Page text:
pPatientTakesPills_9841759_sA disability attorney in Illinois can help victims of kidney disease

Chronic kidney disease affects one-tenth of Americans, according to the Centers for Disease Control and Prevention. As any disability attorney in Illinois knows, kidney disease can be highly debilitating. The disease results in the buildup of electrolytes, fluids and waste. Victims may experience adverse symptoms and dangerous complications, including stroke and heart failure.

Various disorders that cause chronic kidney disease may qualify for Social Security Disability benefits. The Social Security Administration’s “Blue Book” of impairments identifies these disorders and associated severity requirements. People who fulfill the listing terms automatically meet the SSA’s medical criteria.

  1. Chronic kidney disease

The Blue Book considers chronic kidney disease disabling if it necessitates certain forms of dialysis. People who require hemodialysis via artificial kidney machines meet this listing requirement. People who receive peritoneal dialysis with dialyzing solutions also qualify medically for SSD benefits.

The SSA also considers chronic kidney disease disabling if it causes specific impairments to kidney function. People who suffer from peripheral neuropathy, renal osteodystrophy or fluid overload syndrome may qualify under this listing. These individuals must provide clinical evidence of reduced glomerular filtration, high serum creatine or low creatine clearance.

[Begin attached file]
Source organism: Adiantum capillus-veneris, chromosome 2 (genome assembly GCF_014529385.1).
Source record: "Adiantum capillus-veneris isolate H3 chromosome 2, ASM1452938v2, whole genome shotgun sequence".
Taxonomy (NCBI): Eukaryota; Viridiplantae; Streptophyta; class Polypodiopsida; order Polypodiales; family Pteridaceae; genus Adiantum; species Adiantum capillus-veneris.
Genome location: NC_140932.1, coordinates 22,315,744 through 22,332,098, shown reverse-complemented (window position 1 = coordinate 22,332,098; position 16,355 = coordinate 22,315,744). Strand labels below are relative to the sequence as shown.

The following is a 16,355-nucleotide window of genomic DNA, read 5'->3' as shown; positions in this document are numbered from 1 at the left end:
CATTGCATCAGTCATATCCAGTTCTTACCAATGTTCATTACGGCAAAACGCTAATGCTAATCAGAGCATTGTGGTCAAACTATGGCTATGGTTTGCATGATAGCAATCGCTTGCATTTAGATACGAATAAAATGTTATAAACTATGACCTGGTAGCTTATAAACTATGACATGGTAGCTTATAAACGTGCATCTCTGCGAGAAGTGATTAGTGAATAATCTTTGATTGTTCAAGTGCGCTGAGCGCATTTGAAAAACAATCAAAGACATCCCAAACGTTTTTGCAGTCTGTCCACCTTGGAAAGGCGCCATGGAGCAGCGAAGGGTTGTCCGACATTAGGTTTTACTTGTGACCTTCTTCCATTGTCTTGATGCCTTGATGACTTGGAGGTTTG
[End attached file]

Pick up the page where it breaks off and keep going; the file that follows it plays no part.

1. Kidney transplant

The SSA automatically considers people disabled during the year following a kidney transplant. The SSA also evaluates medical records to determine whether a person qualified as disabled before the transplant. If so, the SSA may recognize an earlier disability onset date. As any disability attorney in Illinois can confirm, this may result in greater backpay benefits.

If impairments continue more than a year after a transplant, a person may continue qualifying for benefits. The SSA weighs any complications, including rejection episodes, resulting from the transplant. The SSA also evaluates the person’s functional abilities and any negative effects of ongoing treatment.

  1. Nephrotic syndrome

Nephrotic syndrome is a subset of kidney diseases that manifest with certain symptoms. These include edema, or swelling, and excessive levels of urinary protein. High cholesterol and low serum albumin levels can also occur with nephrotic syndrome.

To meet listing requirements, people with nephrotic syndrome must document severe edema persisting over 90 days. Nephrotic syndrome must also cause high urinary protein levels or low serum albumin levels. Moderate protein-to-creatine ratios or moderate urinary protein levels must accompany low serum albumin levels.

Additional requirements

Meeting these requirements does not guarantee eligibility for benefits. SSD applicants also must qualify as insured based on their earnings. People whose monthly income exceeds $1,090 are not eligible for SSD benefits. Furthermore, applicants must provide adequate documentation to establish their disabilities. As any disability attorney in Illinois can attest, failure to meet these requirements precludes a person from receiving benefits.